Aquatic Activities – The options for aquatic activities in Cancun are practically endless. You can do anything from snorkeling, jet skiing, scuba diving, parasailing, swimming in cenotes, and more! For days like this, where you’re bound to be in and out of the water regularly, you’ll be most comfortable wearing quick-dry clothing over your swimsuit. Bring a backpack to easily carry any extra items you may need – snacks, sunscreen, a mask and snorkel, and even a change of clothes, will likely come in handy. Sandals are the best footwear for days on the water because you won’t care if they get wet. Remember, the glare of the sun is amplified on the water; you won’t regret splurging for polarized sunnies.
Exploring the hotel zone – Cancun’s hotel zone is Mexico’s answer to the Las Vegas strip. You could spend hours wandering in and out of shops, restaurants, and hotel lobbies. If you plan to tackle the entire 15-mile stretch in one go, comfortable walking shoes are essential. If you’re just going for a quick stroll, sandals are just fine as the whole area is flat. Wear a comfortable sundress, or stylish shorts and a top for exploring to avoid feeling underdressed in the event you decide to pop into Cartier or another high-end boutique to browse!
Archaeological Sites – Chichén Itzá is one of the most visited archaeological sites in Mexico and lies just a couple of hours from Cancun. If you plan to explore this ancient Mayan site, you’re best to go prepared. There is no shade to be found at Chichén Itzá, so it is crucial to prepare for sun exposure. Wear lightweight clothing that covers your shoulders to avoid burning. Bringing a sunhat, sunglasses, and a water bottle will help you stay protected and hydrated as well. Comfortable (and lightweight) running shoes will keep your feet cool and supported as you explore the site. Because you’ll be doing a lot of walking, avoid carrying a heavy purse or backpack; a crossbody bag with room for a water bottle and a small camera is a sensible option.
Nightlife – Cancun’s nightlife is composed of everything from beach bars to nightclubs, such as the infamous Coco Bongo. If you’re headed to an actual nightclub formal attire is preferred, though the rules tend to be somewhat forgiving for women. A dress and heels are ideal for women, while men should plan to wear a collared shirt, slacks, and dress shoes.
What NOT to take to Cancun
Because Cancun offers such a wide range of visitor experiences, it’s hard to go wrong when it comes to clothing. However, because locals tend to be a little on the dressy-side, you will fit in best when your outfits look composed, rather than thrown together. Cancun’s weather is consistently hot and humid, so it’s best to avoid heavy clothing and synthetic fabrics which will only make you sweat more. If your footwear requires socks, make sure they are breathable, cotton, or athletic socks that wick sweat and don’t trap odor; your friends and neighbors will thank you. Mexican women are notorious for wearing high heels at all times, but for the sake of your feet, save them just for nights out.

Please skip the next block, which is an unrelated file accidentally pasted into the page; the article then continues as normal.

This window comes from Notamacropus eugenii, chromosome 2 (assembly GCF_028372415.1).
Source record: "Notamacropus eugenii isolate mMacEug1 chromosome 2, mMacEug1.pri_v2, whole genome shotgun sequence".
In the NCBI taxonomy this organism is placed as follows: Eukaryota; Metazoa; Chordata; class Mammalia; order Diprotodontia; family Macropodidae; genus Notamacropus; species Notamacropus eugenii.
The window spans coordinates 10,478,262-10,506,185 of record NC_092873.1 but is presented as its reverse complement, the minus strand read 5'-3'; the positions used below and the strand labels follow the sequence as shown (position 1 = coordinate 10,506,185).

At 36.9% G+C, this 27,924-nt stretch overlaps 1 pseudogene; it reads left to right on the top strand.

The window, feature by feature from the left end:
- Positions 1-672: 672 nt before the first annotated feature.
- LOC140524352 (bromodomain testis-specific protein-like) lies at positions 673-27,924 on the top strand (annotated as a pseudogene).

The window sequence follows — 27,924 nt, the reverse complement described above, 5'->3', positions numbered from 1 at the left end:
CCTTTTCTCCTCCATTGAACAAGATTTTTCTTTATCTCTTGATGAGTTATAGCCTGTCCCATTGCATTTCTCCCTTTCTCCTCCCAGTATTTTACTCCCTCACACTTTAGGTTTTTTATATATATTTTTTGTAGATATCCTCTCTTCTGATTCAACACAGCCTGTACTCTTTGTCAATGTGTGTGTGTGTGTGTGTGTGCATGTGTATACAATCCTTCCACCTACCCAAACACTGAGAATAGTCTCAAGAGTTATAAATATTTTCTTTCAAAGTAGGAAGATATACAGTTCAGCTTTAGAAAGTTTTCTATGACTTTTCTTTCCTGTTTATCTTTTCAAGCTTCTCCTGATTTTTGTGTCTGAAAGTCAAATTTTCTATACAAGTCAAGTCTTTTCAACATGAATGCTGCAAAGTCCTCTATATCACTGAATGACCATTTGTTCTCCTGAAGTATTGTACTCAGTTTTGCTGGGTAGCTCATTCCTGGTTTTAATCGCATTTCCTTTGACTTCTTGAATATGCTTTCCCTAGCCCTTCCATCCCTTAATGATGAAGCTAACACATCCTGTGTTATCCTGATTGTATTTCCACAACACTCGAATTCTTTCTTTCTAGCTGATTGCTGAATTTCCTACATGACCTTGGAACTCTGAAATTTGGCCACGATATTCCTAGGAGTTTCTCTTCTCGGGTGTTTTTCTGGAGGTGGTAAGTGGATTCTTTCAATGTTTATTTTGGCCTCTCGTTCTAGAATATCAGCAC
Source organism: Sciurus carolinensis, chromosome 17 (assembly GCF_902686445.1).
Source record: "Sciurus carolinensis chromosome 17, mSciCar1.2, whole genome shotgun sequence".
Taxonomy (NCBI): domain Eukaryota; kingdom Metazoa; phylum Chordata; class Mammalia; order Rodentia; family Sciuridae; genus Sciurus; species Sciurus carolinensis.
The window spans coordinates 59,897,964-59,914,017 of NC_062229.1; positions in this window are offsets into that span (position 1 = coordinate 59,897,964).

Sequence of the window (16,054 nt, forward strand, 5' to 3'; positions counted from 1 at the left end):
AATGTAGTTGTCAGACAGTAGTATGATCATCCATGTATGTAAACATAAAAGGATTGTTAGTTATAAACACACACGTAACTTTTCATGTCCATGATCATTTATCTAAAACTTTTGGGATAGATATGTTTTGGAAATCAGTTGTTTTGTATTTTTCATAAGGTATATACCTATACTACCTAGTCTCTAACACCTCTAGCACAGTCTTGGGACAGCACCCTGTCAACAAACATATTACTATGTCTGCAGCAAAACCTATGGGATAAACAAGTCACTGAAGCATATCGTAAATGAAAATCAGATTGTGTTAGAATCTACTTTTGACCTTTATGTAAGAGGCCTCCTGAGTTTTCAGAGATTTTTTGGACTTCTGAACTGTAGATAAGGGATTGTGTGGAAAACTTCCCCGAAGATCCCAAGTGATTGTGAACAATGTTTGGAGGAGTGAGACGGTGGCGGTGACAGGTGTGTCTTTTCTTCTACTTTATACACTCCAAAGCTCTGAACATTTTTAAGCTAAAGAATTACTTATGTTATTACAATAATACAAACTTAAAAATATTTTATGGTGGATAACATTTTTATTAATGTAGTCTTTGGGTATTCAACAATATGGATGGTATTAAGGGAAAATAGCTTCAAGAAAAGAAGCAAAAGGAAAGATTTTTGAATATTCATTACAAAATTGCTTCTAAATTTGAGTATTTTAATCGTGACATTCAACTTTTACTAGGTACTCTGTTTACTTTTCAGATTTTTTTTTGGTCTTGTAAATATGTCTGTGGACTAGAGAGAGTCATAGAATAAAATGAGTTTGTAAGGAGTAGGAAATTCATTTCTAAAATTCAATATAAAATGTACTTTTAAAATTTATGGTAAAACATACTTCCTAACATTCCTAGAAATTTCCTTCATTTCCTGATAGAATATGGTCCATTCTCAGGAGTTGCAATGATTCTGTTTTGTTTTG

FAQs about traveling to Cancun
1) Do many people speak English in Cancun?
It’s still very likely that you’ll run into people who do not speak English, so be prepared to use a Spanish/English dictionary and your patience. People are friendly and willing to help.
Also, many taxi drivers will only know basic English so knowing a little Spanish may help.
2) Can I spend US Dollars in Cancun?
Many hotels or businesses will accept USD in Cancun, although it is not recommended to spend in USD. You will almost always get an unfavorable rate or simply be ripped off. Try to always deal in the local currency if you can help it, and familiarize yourself with the appropriate prices before making big purchases.
3) Do I need to tip in Cancun?
Many places add on the tip automatically so it’s best to check your bill – the Spanish word for tip is “propina.” If a tip has already been added, it is certainly not necessary to add more.
Baggers in supermarkets expect a small change tip, and musicians in bars usually walk around with a jar expecting a few pesos.
4) Can I drink the Cancun water?
Most visitors to Cancun cannot handle the local water very well. It’s advised that you drink only bottled or filtered water. Bottled water can be purchased inexpensively, or you can bring your own filtered water bottle that can remove microbes and bacteria so you always have a safe supply of water on-hand. (Many filtered bottles do not remove certain contaminants – this one is a good option for Cancun)
5) Is it safe to leave the resort/tourist area?
Cancun outside the tourist area is also relatively safe, though there’s not too much to see for tourists in the immediate vicinity – you have a to travel a little to get to the attractions. If you are the more independent traveler type, you can save money on tours by going to places like Chichen Itza yourself from the bus station.
6) How do I know if it’s safe to travel to Cancun?
You can easily verify current travel warnings for your trip by visiting the US Department of State website (if you’re based in the US).
7) Do I need vaccinations to visit Cancun?
No specific vaccinations are typically required for Cancun, but check the CDC website to be sure. It is always a good idea to be up to date with all the standard travel vaccinations anyway. (MMR, Typhoid, tetanus and hepatitis A)
8) Do I need a plug adapter for Cancun?
You won’t need an adapter for US two-pronged cords, but any electronics which have a grounding wire (US three-pronged cords) may need an adapter. Many outlets in Mexico are two-prong only, and an adapter is the only way to plug in, say, your laptop if you’re bringing it.
9) What is the best time of year to visit Cancun?
Weather affects this drastically. May through November tends to be the off-season when prices are lowest, but that’s because it’s the rainiest time of year. Shoulder-seasons – the times when prices and weather balance out a bit – are early December and April.
10) What about the recent safety concerns in Cancun (2018)?
There have been some recent crimes in Cancun which have sparked media coverage. These issues are nerve-wracking for any traveler. The best way to make an informed decision when traveling is to read up on government travel warnings for any destination you travel to. Otherwise, if you follow basic safety precautions and are cautious with your after-dark whereabouts, you’ll likely never run into any trouble.
11) Do I need a Passport to travel to Cancun?
However, if you’re arriving from the US by boat or driving you can use a PASS passport card, which is a sophisticated wallet card that’s the size of your Driver’s License or ID.
Your passport should be valid for a minimum of six months – the period that a US citizen can stay without a Visa.